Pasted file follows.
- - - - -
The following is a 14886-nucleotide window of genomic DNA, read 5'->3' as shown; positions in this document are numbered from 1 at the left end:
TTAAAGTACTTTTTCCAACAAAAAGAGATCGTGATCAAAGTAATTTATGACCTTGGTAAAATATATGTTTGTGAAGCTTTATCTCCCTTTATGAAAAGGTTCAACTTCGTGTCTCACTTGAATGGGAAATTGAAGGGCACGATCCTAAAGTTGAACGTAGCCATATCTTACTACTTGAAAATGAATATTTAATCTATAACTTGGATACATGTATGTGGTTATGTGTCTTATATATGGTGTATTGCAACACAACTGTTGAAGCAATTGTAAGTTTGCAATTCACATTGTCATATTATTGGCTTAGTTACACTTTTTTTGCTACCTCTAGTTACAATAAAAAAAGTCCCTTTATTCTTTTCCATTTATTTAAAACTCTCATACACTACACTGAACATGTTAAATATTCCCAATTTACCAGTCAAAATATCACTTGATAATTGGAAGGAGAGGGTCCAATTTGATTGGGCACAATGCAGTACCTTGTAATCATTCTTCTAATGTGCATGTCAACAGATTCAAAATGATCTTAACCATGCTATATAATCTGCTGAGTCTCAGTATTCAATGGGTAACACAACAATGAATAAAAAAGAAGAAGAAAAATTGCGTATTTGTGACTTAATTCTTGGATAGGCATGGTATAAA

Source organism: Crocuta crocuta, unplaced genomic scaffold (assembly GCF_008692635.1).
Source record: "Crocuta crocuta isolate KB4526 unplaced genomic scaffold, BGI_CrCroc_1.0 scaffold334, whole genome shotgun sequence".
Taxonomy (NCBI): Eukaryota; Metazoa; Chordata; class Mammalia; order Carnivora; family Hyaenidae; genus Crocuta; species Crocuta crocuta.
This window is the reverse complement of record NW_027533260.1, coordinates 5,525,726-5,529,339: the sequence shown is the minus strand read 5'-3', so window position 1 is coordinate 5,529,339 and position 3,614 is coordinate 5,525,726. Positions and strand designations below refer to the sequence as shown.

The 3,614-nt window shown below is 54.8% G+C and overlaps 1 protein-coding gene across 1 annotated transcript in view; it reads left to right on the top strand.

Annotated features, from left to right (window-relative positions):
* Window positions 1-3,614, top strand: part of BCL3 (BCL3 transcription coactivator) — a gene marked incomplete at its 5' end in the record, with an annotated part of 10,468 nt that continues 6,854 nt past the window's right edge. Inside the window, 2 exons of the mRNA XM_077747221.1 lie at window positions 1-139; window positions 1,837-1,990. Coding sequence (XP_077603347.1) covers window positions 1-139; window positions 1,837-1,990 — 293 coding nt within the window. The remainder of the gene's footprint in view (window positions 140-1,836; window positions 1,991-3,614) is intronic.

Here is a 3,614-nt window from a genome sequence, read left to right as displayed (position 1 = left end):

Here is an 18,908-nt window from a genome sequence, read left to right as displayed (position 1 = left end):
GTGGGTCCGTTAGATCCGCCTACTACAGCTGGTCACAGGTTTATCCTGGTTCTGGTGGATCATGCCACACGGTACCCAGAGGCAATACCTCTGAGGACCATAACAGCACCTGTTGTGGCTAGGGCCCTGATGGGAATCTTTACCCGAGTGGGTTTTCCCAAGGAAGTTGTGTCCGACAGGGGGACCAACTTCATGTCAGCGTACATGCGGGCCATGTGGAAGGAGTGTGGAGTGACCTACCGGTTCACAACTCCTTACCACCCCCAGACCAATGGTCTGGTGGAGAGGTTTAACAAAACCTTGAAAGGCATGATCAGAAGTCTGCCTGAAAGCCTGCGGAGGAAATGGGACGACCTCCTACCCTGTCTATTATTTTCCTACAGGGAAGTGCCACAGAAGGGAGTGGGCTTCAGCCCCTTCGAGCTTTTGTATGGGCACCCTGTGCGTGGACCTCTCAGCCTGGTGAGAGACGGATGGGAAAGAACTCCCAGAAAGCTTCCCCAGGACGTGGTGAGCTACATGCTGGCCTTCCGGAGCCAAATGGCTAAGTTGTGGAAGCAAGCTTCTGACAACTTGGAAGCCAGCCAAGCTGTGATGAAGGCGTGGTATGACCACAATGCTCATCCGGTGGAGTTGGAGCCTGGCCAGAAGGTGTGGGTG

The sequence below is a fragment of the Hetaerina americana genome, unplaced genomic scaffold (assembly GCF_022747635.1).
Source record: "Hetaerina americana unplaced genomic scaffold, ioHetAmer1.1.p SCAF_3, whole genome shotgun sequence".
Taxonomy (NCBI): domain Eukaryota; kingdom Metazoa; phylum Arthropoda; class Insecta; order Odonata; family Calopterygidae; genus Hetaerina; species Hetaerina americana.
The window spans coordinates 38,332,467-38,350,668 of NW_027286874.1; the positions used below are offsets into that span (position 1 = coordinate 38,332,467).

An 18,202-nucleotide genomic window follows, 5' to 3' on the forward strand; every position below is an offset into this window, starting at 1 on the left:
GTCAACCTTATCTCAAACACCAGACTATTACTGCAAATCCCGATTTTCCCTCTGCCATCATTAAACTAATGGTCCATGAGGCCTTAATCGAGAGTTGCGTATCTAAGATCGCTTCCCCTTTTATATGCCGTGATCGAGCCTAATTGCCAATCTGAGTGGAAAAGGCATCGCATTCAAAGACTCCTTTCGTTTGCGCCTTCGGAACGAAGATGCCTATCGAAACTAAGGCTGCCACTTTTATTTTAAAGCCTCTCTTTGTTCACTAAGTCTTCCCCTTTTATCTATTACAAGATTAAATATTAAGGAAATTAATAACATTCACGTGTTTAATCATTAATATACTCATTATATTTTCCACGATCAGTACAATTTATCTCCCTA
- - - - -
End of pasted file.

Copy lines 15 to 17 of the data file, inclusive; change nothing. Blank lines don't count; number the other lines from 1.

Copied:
Taxonomy (NCBI): domain Eukaryota; kingdom Metazoa; phylum Arthropoda; class Insecta; order Odonata; family Calopterygidae; genus Hetaerina; species Hetaerina americana.
The window spans coordinates 38,332,467-38,350,668 of NW_027286874.1; the positions used below are offsets into that span (position 1 = coordinate 38,332,467).

An 18,202-nucleotide genomic window follows, 5' to 3' on the forward strand; every position below is an offset into this window, starting at 1 on the left: